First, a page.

Define Your Customer Properly and Grow Your Business More Effectively

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It’s 2022. We are post-pandemic, enthusiastic and hopeful about the future of business, and ready for an economic boom. Customers are spending more and more time online than ever before, and we as business owners and entrepreneurs have an opportunity to define our customer profiles in incredible detail, so we can serve them better, and let’s be honest, serve ourselves better too!

As a tech startup, we at Adbot spend a lot of time trying to unpack who our users are and who our potential audience could be, so we can refine our product offering to our users and craft campaigns that are carefully targeted toward them. This year alone, we spent over 150 hours on an exercise in getting to know our customers. From surveys asking them what they liked and didn’t like about Adbot; what they thought about us as a company; to data deep-dives, demographic segmentation, and psychographics exercises. 

Knowing your target audience and how to reach them is arguably one of the most important factors when creating a small to medium business marketing strategy. While targeting is important to all marketing, when it comes to small budgets, it is imperative. Identifying a target market allows you to focus on those most likely to purchase your product or use your service. This limits the population funnels research and budgets to the customers with the highest profit potential.

Many of us who work here at Adbot come from an advertising agency background, and one of the first questions we would always ask our potential and current clients when unpacking a brief is “Who is your target audience?” More often than not (especially with smaller clients or those clients who have not had marketing departments) the answer is “everyone”. Now, I know we all like to think that our product is for everyone. I once had a client at a top healthy breakfast food company tell me that their target audience is “Everyone, because everyone eats cereal.” And it sort of felt right. Only it can’t be. And it’s sort of missing the point of the exercise if you think that. Because understanding your target audience isn’t about excluding other people, it’s about focusing on the “most right” customer, so you spend your advertising budget more effectively. And if at the end of that you can tap into the buying habits and emotional need-states of your true customers – those that champion your product, and who buy it all the time because they fully believe in the ideas you are selling – you’ve won.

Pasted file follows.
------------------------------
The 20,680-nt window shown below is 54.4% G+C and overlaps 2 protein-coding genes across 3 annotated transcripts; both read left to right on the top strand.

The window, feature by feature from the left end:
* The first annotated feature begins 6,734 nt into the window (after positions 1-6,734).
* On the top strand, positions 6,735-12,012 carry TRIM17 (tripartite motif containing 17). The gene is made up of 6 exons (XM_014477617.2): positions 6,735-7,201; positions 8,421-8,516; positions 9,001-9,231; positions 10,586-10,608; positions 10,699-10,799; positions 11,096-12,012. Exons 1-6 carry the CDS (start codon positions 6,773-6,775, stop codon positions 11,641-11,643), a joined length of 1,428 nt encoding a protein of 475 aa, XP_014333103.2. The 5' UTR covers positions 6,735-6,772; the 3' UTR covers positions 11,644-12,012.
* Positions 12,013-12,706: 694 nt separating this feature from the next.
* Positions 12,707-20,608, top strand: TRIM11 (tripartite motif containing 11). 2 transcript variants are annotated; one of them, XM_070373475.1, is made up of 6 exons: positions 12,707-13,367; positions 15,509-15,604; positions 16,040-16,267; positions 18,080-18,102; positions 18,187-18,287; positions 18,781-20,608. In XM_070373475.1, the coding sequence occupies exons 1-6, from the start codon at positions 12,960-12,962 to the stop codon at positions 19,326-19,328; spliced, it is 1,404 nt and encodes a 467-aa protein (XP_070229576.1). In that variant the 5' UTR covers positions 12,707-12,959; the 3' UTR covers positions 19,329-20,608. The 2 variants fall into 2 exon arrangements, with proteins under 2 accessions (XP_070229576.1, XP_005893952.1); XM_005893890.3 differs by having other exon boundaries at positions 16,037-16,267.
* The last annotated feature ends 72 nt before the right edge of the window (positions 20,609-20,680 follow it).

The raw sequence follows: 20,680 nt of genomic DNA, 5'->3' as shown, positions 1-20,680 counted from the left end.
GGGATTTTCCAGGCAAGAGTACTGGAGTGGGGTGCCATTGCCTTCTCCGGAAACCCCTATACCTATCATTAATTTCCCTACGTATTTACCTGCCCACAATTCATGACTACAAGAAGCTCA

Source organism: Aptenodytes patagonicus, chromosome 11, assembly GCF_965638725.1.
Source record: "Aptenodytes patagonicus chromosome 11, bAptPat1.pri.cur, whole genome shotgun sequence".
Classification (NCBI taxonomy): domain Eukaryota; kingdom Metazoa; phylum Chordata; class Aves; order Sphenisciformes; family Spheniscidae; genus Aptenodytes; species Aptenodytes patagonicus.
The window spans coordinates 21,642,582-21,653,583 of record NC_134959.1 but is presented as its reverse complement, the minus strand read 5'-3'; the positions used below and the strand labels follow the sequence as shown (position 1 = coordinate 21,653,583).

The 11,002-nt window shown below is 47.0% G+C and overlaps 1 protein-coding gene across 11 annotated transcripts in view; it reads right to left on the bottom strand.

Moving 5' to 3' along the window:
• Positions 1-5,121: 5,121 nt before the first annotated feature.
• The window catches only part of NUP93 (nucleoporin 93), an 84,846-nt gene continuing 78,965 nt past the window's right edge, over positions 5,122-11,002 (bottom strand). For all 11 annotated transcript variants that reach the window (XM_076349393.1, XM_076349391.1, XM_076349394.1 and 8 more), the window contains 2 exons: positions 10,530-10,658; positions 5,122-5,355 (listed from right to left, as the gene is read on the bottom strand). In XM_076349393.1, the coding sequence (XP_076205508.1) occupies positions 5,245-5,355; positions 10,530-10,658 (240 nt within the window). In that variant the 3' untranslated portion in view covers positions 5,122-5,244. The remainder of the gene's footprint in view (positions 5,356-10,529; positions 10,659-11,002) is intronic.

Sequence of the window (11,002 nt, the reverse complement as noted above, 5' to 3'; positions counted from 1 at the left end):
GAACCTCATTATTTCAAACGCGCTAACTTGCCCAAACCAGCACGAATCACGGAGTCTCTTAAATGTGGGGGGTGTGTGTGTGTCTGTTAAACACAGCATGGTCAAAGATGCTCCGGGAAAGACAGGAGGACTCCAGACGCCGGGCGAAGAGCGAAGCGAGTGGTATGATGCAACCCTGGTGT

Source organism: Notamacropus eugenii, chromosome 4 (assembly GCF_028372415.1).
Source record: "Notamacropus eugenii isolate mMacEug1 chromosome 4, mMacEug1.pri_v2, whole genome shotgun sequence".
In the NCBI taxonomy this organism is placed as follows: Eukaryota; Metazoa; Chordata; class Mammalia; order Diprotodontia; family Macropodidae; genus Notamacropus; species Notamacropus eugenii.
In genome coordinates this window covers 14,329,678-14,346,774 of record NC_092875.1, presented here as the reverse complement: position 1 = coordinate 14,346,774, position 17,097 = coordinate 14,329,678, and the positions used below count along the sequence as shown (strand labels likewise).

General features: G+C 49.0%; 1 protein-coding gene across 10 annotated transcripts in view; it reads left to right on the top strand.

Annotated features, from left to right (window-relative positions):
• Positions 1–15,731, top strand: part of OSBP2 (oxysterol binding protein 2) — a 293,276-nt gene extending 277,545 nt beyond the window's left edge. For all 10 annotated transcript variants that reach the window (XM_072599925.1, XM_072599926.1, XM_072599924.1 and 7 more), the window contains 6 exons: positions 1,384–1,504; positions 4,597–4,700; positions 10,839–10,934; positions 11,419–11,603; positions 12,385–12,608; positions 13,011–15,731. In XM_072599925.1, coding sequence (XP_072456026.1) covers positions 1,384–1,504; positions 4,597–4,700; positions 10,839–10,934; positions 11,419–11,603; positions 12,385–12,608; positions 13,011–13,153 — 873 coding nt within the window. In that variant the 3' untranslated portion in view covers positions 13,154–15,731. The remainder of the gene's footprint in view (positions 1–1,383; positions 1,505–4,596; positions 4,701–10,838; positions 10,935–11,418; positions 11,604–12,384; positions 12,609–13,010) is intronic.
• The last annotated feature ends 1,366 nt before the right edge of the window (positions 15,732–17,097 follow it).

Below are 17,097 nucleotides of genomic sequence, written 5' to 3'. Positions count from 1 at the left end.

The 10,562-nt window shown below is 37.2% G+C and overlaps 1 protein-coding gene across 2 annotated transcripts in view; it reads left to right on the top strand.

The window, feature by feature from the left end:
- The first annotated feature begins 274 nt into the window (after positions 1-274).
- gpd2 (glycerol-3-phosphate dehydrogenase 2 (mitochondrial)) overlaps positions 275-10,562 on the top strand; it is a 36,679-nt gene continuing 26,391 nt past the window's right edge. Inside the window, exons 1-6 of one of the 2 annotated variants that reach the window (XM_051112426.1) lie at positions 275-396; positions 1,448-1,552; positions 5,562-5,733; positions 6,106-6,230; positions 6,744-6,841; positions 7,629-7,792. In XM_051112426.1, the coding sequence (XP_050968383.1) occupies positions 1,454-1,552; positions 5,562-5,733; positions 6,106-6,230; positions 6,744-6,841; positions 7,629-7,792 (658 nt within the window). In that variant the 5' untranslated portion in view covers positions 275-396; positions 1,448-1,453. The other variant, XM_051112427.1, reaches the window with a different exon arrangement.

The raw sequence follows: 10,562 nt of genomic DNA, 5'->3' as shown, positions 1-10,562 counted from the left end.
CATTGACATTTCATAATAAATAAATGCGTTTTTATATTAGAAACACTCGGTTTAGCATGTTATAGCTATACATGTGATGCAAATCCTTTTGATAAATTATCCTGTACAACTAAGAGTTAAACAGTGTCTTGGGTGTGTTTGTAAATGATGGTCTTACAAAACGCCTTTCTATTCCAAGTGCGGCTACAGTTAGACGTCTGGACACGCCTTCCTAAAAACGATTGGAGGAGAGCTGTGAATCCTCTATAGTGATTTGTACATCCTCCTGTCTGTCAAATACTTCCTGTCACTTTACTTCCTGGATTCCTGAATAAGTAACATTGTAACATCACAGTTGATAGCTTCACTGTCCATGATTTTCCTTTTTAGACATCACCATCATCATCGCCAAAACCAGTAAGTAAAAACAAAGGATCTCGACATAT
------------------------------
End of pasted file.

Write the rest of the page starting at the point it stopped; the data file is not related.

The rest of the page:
We’ve taken our knowledge of breaking down your audience profile so you can develop your own customer profiles too.  

  • Leverage your demographics. Breaking up your customer base into narrow demographic criteria can help your business understand how to generate the most applicable and meaningful content for your audience. From here you can begin to work out what message will resonate with which audience segment. Things to look at:
    • Age
    • Gender
    • Location
    • Income
    • Marital status
    • Occupation
    • Ethnicity
    • Income
  • Habits. Likes. Influence. These are called psychographics. Understanding your customer pain points is important. But understanding what your customers’ likes, habits, and what or who influences them is equally important. Everyone has a hobby. Do most of your customers play golf? Are they mostly active on social media? Do they follow similar people? Drill down into their habits and try to understand if there are patterns among types of customers that you can identify. Some points to consider when building up a customer psychographic:
    • Interests
    • Interests
    • Habits
    • Hobbies
    • Source of influence (traditional media; TikTok etc)
    • Lifestyle
    • Behaviours
    • Personality